Goku and Tullece Are Brothers
The two characters look identical, and with early fansubbers not being expert translators, one can imagine how there came to be vast frustration and confusion over the origin of Tullece. In the third Dragon Ball Z movie, Tullece states that there “weren’t that many types” of “expendable lower-level warriors” like themselves. This does not mean they had the same parents; rather, it seems to suggest that there were many other similar-looking Saiyans (remembering that statements made in movies do not necessarily relate to the facts and events shown in other continuities).
Tullece also explains that they should fight on the same side, since they have the same background; however, there is absolutely nothing in the dialog that even remotely suggests that they are of any actual blood relation.
The film’s theatrical attendee book — covering the Dragon Ball Z film alongside animated adaptions of Akira Toriyama’s Pink and Kennosuke-sama — contains a special “Secrets of the Saiyans” column, which is explicit in its explanation of why “Kakarrot” and Tullece look similar using Tullece’s own in-movie explanation as its basis:
Furthermore, Saiyans are forcibly raised differently based on their rank, so those of the same rank come to have the same face. Tullece, one of the surviving Saiyans, was also originally a low-ranking warrior. That’s why his face is the spitting image of Goku, who was also a low-ranking warrior.
Unfortunately, at least one bit of Japanese reference material commits a grave error regarding this character: one of the original test-run issues of Shueisha’s V-Jump magazine. The first page of the issue is a fold-out promotion highlighting the upcoming March 1992 Toei Anime Fair, which was set to debut the sixth theatrical Dragon Ball Z film alongside entries from the Magical Taluluto and Dragon Quest series. The Dragon Ball portion features villains from three previous Dragon Ball Z films — Tullece from the third, Slug from the fourth, and Coola from the fifth — with vague promotional text hyping up the (undisclosed) villain in the next film. The text accompanying Tullece states:
Son Goku’s older brother also appeared as an enemy.
There is zero ambiguity behind the intent of 兄 (ani) as “brother” in this statement… despite it being incorrect! The error is a strange one, considering the film had debuted well over a year earlier and would have been known and documented.
One major source of confusion has been the UK release of the third Dragon Ball Z movie, entitled Super Battle In The World. While this is indeed an official, English-dubbed release of the movie, it is not a particularly accurate release of the movie, and was not produced by any of the regular companies many fans have since become familiar with. Produced by the AB Groupe and distributed by Warner Vision International, this release of the movie features dialogue that flat-out states that Tullece (or “Tales” or “Turles” or even just “Terlz” depending on which character is speaking) is related to Goku. While one of his henchmen states that their upcoming new power is all thanks to the fruit of the tree, this particular dubbed Tullece states:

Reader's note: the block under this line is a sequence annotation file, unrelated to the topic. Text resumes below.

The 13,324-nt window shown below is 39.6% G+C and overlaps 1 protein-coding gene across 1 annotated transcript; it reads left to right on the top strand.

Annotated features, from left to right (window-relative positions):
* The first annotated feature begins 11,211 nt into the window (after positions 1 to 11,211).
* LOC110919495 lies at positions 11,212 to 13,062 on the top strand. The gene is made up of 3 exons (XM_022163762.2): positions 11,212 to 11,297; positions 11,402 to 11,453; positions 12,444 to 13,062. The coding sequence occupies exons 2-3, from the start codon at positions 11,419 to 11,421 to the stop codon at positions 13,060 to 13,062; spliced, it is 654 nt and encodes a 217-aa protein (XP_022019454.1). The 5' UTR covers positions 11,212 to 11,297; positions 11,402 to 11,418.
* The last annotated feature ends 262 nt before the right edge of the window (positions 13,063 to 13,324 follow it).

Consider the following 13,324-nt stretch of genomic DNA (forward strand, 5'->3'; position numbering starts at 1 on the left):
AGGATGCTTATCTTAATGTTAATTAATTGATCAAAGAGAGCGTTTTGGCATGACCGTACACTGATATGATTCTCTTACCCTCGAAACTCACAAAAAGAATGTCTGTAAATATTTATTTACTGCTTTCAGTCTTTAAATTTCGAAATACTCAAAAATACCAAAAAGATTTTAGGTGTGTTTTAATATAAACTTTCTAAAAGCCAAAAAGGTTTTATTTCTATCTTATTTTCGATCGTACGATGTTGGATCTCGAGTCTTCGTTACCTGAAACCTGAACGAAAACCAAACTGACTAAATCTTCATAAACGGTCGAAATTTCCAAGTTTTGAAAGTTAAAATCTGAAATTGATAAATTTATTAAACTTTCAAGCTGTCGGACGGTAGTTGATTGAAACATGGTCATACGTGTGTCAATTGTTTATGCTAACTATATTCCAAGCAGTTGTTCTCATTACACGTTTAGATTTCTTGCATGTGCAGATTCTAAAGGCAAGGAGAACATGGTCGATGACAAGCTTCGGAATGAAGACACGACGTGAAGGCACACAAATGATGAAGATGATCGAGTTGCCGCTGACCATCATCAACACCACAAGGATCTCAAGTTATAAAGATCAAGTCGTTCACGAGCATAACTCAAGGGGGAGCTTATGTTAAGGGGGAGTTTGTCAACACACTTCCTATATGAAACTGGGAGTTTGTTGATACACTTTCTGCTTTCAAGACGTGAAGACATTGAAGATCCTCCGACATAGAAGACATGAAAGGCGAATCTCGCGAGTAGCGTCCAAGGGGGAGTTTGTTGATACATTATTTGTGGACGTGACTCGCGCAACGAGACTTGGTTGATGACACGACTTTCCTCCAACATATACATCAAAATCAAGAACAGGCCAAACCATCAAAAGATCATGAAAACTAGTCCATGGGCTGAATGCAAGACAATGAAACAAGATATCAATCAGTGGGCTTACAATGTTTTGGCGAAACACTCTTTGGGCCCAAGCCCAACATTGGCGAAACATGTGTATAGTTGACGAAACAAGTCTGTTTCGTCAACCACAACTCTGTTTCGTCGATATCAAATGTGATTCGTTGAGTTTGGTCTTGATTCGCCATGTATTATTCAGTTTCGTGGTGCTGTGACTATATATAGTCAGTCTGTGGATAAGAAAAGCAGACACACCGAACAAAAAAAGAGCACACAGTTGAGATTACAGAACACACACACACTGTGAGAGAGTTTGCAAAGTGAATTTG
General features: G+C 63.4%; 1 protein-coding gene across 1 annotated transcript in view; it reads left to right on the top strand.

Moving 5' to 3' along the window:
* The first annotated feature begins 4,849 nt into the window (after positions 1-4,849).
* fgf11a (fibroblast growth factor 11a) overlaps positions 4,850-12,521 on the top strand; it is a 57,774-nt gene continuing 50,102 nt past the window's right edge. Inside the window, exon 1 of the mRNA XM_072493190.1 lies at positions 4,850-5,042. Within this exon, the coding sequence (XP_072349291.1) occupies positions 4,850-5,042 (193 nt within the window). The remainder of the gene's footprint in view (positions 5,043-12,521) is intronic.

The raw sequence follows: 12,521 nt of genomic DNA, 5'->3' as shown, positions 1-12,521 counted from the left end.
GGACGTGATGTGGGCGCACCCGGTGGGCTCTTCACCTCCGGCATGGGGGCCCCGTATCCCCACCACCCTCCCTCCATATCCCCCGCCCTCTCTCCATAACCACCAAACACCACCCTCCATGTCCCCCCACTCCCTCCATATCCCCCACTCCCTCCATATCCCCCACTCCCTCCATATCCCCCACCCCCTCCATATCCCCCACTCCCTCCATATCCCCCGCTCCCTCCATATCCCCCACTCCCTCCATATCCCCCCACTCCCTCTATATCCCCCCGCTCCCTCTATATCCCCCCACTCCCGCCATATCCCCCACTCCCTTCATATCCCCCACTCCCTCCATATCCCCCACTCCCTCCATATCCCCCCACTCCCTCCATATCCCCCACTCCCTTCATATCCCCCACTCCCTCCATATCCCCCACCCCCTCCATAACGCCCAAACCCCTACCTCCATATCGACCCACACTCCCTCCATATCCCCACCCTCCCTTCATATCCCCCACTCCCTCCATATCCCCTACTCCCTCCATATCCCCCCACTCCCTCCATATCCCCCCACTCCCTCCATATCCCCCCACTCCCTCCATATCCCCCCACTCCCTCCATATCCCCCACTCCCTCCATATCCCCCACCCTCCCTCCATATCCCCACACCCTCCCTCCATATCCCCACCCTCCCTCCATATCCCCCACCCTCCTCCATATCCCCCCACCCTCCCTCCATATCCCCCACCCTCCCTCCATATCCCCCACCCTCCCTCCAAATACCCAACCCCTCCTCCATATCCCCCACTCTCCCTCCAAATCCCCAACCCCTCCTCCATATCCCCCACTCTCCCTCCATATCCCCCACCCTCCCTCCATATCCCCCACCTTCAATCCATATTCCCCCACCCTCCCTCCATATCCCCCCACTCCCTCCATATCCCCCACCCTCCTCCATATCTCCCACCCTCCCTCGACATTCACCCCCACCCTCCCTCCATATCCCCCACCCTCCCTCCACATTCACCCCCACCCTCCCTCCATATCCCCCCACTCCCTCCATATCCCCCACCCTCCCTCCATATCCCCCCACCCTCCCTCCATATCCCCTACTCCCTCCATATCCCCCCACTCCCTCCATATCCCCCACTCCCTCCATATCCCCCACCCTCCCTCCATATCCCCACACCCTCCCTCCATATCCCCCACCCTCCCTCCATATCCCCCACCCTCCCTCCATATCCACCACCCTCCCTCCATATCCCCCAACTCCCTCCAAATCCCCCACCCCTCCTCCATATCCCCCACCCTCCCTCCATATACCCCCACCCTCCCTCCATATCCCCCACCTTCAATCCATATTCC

“No… thanks to my idiot brother. Heh!”
(Incidentally, later in the same dub of the same film, the character also more accurately states: “It should be no surprise that he and I are practically identical; we come from the same world.”)
Many English-speaking dub fans would swear up-and-down that the character stated they were brothers in the movie, while other English-speaking dub fans would equally swear up-and-down that such a line was absolutely never spoken. These fandom conversations apparently never come to a point where someone happens to mention that they are watching a different English dub from the other person.
Another country that further complicates the issue is France. The aforementioned English dub is actually based on the French translation of the film, which is likely the original source of confusion in the first place:
“Non. Grâce à mon imbécile de frère, non.”
“No. Thanks to my idiot brother.”
Separate from (and simultaneously courtesy of) the film’s dub, the word “jumeaux” has been used in reference to Tullece and Goku. In particular was the 1995 debut issue of a magazine called simply Jam, which had a character relation chart that used this word to describe the two characters. Unfortunately, this word typically applies to biological twins, when in the case of these characters it is more along the lines of a doppelgänger with no evidence what-so-ever of biological relation.
For further evidence, see this supplemental image from the Dragon Ball Z Movie 7 “Film Anime Comic”:
This Saiyan family tree showcases the various fathers and children we had known up to that point in time as of the book’s release. There are also indications of subordinates (buka) with the dotted lines; note Tullece off to the side with no family or subordinate relationships.
Beyond the one instance of V-Jump promotional splash text clearly in the wrong, consider the rest of the dialog and statements as official indication from Toei, themselves, on their own character. In a dramatic sense, their identical character designs are simply a plot device to show the “other” side of Goku: a literal representation of what he could have become without his human influence. Let us rejoice that Goku had that terrible fall and hit to the head as a child; we could have had identical Saiyan terrorists! Well, at least in some alternate timeline…